Military Spouse Jobs and Your Recruitment Strategy

Military spouse embracing her husband, who is wearing camouflage fatigues.

Most companies have begun to realize the extraordinary upside of recruiting military service members and veterans, who typically develop both technical and leadership skills that civilian organizations need. But standing right beside many of these service members and veterans are their spouses. If you’re not exploring military spouse jobs at your company, you may be overlooking one of our most capable and untapped talent communities.

Military spouses represent an incredible depth of technical skills and capabilities and bring to the table an added level of diversity, resiliency, determination, focus, and leadership skills-all of which can help accelerate an organization’s ability to meet its business goals and objectives.

Military Spouses: An Underappreciated Talent Pool

Unfortunately, as documented in studies from Blue Star Families, military spouses are unemployed at a much higher rate than the national unemployment rate. Surveys also show that while some military spouses choose not to work outside of the home, more than one-third say they need or want employment.

Even more of these spouses are underemployed-working in part-time or seasonal jobs while seeking a full-time role, accepting positions that require less skill or responsibility than previous roles, or being hired into jobs that don’t fully utilize their education or experience.

Monster and connected with veterans and their families to discuss military spouse job opportunities and career challenges. Since military spouses have difficulties finding meaningful work, they set out to learn more about the challenges military spouses face when looking for a job, and what they need from employers to determine whether a position is a right fit for them.

This resulted in Monster and’s military spouse job survey, revealing the challenges they face when seeking new opportunities, including:

  • Seven in 10 (71%) respondents found it difficult to establish a clear career path and believed achieving upward mobility is difficult with the constant moves.
  • Two in three respondents (65%) believe it is difficult to find a job that takes their military lifestyle into account.
  • While 52% of respondents viewed military spouse status as a benefit to employment, 45% viewed it as a barrier, and 53% choose not to disclose it at all when applying for a job.

So, how can employers better connect with military spouses and utilize their talents?

Promote Your Company’s Military-Friendly Programs

The first step is to brand your organization “military friendly” and make it apparent you’re invested in hiring veterans, transitioning military, and military families. Whether through content on your company’s career site, via HR materials, or partnerships with non-profit organizations, it’s important to highlight the veterans and military spouses in your workforce, as well as everything your organization is doing to hire this talent.

Such programs may include attending or even sponsoring veteran career fairs, which not only will help you promote your business as being military-friendly, but will put you in front of highly qualified service members, veterans, and their family members. Other recruitment resources, such as using a military skills translator to help assess how military skills may translate to your civilian role, also will help you tap into this rich talent pool.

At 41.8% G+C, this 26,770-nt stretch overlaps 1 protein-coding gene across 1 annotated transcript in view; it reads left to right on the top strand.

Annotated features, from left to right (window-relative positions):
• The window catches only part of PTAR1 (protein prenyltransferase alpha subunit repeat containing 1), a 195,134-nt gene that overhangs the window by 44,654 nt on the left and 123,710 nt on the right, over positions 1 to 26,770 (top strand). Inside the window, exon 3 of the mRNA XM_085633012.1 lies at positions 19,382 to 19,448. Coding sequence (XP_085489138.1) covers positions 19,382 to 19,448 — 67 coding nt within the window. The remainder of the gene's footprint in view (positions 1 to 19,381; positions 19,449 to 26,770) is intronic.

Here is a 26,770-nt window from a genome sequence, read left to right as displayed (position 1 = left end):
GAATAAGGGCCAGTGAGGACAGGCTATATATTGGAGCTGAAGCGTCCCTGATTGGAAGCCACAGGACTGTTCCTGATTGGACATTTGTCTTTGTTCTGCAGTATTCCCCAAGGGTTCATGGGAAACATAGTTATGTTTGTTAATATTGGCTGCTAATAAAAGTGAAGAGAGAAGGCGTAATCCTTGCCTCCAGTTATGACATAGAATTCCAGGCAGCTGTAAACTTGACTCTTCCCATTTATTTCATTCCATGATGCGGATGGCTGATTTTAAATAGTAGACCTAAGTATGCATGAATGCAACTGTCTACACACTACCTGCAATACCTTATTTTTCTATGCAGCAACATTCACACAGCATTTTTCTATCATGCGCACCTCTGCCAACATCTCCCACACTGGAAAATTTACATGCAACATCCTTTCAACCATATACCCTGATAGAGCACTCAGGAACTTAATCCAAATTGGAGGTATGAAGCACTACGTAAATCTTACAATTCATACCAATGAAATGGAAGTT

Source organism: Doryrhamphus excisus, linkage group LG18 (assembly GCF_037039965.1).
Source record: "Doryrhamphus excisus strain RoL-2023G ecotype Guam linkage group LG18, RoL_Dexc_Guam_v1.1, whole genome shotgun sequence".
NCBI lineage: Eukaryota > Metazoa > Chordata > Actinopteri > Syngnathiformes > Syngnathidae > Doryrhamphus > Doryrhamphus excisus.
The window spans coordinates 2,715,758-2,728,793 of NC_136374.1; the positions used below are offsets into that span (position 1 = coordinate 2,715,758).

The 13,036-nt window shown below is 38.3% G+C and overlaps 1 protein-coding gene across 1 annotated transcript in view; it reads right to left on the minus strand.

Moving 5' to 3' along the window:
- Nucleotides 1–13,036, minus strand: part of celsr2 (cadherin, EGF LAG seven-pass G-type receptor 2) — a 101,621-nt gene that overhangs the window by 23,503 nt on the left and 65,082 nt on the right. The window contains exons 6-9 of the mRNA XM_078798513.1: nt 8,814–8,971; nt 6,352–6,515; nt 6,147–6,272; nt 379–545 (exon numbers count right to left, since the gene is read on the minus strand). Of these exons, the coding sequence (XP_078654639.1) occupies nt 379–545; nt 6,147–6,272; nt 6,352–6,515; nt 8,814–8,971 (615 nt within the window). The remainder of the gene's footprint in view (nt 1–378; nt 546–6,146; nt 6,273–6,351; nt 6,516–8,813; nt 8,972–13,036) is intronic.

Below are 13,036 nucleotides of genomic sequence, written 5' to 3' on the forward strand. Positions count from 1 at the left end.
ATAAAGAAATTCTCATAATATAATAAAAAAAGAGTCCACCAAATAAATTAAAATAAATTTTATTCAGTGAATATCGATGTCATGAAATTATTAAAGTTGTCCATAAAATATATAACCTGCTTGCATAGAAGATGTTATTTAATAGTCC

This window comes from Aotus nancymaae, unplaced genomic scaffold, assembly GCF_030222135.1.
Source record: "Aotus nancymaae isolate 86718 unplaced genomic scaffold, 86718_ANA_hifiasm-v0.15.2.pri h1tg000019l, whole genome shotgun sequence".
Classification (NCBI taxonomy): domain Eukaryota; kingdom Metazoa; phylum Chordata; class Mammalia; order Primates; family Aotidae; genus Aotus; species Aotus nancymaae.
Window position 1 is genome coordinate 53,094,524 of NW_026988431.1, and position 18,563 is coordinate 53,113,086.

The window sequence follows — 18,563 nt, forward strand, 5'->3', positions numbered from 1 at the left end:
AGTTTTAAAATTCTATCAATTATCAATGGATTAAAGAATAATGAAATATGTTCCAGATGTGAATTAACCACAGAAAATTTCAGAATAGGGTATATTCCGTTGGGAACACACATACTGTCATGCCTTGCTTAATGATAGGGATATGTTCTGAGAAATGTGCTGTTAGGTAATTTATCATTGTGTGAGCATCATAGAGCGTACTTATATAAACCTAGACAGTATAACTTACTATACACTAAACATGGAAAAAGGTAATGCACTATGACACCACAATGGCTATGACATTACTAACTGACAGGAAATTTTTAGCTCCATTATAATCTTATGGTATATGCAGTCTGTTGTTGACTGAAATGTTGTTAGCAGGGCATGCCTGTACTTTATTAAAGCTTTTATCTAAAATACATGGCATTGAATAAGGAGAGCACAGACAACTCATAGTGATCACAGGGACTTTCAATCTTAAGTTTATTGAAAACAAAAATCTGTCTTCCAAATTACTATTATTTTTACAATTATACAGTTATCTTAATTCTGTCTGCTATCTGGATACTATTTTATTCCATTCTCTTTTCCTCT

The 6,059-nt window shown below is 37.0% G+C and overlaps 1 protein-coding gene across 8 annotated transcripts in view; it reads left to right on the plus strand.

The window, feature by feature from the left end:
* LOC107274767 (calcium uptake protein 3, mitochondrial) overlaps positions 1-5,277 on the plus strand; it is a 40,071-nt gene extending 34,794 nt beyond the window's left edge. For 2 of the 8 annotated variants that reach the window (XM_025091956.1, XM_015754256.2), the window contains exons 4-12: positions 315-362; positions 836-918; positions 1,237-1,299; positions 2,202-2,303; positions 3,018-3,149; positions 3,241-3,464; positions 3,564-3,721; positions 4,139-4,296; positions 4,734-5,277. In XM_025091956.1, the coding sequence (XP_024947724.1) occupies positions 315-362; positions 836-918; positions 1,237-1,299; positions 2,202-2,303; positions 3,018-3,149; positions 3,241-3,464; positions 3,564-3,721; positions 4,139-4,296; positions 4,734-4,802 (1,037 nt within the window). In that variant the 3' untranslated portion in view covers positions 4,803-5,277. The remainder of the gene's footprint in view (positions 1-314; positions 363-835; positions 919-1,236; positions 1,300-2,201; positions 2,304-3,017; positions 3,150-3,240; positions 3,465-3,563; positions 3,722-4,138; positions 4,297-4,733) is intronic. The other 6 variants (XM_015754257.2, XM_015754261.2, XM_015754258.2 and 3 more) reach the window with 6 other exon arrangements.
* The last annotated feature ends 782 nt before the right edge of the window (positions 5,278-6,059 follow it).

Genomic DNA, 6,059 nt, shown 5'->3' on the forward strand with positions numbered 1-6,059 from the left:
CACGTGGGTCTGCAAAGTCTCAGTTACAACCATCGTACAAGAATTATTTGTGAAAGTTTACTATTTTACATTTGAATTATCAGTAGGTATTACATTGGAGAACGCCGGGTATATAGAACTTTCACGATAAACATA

Consider Flexibility, Portability, and Childcare

The second step in expanding military spouse job opportunities is taking action and making your organization become more accommodating to their unique challenges. While they don’t need to be looked at as a cause, military spouses do need a bit of flexibility from their employers.

In order to highlight opportunities as appealing and attainable for military spouses, companies must review which positions can be portable or flexible. By creating more versatile, portable positions, jobs can move with the spouse as they move with the military.

Additionally, many military spouses are the primary caretakers for their families, so employers should consider improving access to childcare, whether via onsite care or partnering with local childcare facilities.

Make Your Jobs Easy for Military Families to Find

Lastly, employers must be sure they’re posting their open positions in the appropriate locations. When surveyed, 63 percent said they use online job searches, creating an opportunity for private and non-profit entities to work together. Sixty percent of those surveyed use searches in addition to seeking help from family and friends, while fewer than 19 percent turn to military career services. It’s important for employers to keep this in mind when they decide where to advertise their military spouse job opportunities.

Monster and have a long-standing commitment to military spouse recruitment. As an underutilized talent pool in today’s workforce, military spouses can apply invaluable expertise to a variety of positions, including short-term contracts and long-term salaried positions.

Make Military Spouse Jobs a Win-Win Solution

Monster’s focus is to help bridge the gap between employers and job candidates and to help organizations fill open positions with dynamic, capable talent. Research and experience shows that the wives, husbands, and partners of members of the military are often the right people for the job. Learn more about recruiting military spouses and additional insider tips by signing up to have expert hiring advice delivered directly to your inbox.